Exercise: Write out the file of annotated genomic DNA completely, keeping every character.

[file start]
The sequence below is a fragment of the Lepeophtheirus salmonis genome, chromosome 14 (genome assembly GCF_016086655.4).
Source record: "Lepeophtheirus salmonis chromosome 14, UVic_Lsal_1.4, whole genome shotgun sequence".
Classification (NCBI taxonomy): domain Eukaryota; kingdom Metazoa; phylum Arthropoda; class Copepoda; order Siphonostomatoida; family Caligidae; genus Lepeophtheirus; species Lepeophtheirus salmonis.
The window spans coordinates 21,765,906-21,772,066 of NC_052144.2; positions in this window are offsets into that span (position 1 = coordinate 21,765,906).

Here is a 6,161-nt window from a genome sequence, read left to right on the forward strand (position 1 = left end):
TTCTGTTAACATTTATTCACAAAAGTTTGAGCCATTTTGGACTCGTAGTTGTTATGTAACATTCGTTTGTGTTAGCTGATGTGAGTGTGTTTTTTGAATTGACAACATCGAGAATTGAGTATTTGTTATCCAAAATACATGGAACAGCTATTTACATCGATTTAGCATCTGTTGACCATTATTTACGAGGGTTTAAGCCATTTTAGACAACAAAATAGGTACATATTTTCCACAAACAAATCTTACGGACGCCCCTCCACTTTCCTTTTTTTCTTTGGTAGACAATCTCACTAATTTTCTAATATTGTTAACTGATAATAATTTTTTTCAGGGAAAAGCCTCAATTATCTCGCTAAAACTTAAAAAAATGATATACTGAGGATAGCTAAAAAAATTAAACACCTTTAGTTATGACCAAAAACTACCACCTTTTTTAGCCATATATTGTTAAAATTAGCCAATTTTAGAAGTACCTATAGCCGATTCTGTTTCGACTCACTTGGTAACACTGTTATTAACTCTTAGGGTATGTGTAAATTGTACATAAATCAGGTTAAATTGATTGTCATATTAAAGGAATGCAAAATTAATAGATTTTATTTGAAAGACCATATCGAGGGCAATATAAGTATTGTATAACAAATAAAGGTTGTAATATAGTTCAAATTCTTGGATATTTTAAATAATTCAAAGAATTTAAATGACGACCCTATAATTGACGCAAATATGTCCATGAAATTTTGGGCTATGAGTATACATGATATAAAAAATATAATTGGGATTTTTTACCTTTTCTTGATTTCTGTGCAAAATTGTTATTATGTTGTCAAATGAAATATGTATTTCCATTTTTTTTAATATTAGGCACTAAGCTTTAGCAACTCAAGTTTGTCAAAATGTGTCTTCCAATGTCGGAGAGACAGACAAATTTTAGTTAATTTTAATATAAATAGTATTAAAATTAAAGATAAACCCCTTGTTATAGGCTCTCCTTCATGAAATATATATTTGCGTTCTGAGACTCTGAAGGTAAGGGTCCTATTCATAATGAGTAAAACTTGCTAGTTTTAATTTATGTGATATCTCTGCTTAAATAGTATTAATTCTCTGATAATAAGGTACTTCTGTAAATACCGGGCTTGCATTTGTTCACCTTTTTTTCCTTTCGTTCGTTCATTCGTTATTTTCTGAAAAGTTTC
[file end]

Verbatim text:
The sequence below is a fragment of the Lepeophtheirus salmonis genome, chromosome 14 (genome assembly GCF_016086655.4).
Source record: "Lepeophtheirus salmonis chromosome 14, UVic_Lsal_1.4, whole genome shotgun sequence".
Classification (NCBI taxonomy): domain Eukaryota; kingdom Metazoa; phylum Arthropoda; class Copepoda; order Siphonostomatoida; family Caligidae; genus Lepeophtheirus; species Lepeophtheirus salmonis.
The window spans coordinates 21,765,906-21,772,066 of NC_052144.2; positions in this window are offsets into that span (position 1 = coordinate 21,765,906).

Here is a 6,161-nt window from a genome sequence, read left to right on the forward strand (position 1 = left end):
TTCTGTTAACATTTATTCACAAAAGTTTGAGCCATTTTGGACTCGTAGTTGTTATGTAACATTCGTTTGTGTTAGCTGATGTGAGTGTGTTTTTTGAATTGACAACATCGAGAATTGAGTATTTGTTATCCAAAATACATGGAACAGCTATTTACATCGATTTAGCATCTGTTGACCATTATTTACGAGGGTTTAAGCCATTTTAGACAACAAAATAGGTACATATTTTCCACAAACAAATCTTACGGACGCCCCTCCACTTTCCTTTTTTTCTTTGGTAGACAATCTCACTAATTTTCTAATATTGTTAACTGATAATAATTTTTTTCAGGGAAAAGCCTCAATTATCTCGCTAAAACTTAAAAAAATGATATACTGAGGATAGCTAAAAAAATTAAACACCTTTAGTTATGACCAAAAACTACCACCTTTTTTAGCCATATATTGTTAAAATTAGCCAATTTTAGAAGTACCTATAGCCGATTCTGTTTCGACTCACTTGGTAACACTGTTATTAACTCTTAGGGTATGTGTAAATTGTACATAAATCAGGTTAAATTGATTGTCATATTAAAGGAATGCAAAATTAATAGATTTTATTTGAAAGACCATATCGAGGGCAATATAAGTATTGTATAACAAATAAAGGTTGTAATATAGTTCAAATTCTTGGATATTTTAAATAATTCAAAGAATTTAAATGACGACCCTATAATTGACGCAAATATGTCCATGAAATTTTGGGCTATGAGTATACATGATATAAAAAATATAATTGGGATTTTTTACCTTTTCTTGATTTCTGTGCAAAATTGTTATTATGTTGTCAAATGAAATATGTATTTCCATTTTTTTTAATATTAGGCACTAAGCTTTAGCAACTCAAGTTTGTCAAAATGTGTCTTCCAATGTCGGAGAGACAGACAAATTTTAGTTAATTTTAATATAAATAGTATTAAAATTAAAGATAAACCCCTTGTTATAGGCTCTCCTTCATGAAATATATATTTGCGTTCTGAGACTCTGAAGGTAAGGGTCCTATTCATAATGAGTAAAACTTGCTAGTTTTAATTTATGTGATATCTCTGCTTAAATAGTATTAATTCTCTGATAATAAGGTACTTCTGTAAATACCGGGCTTGCATTTGTTCACCTTTTTTTCCTTTCGTTCGTTCATTCGTTATTTTCTGAAAAGTTTC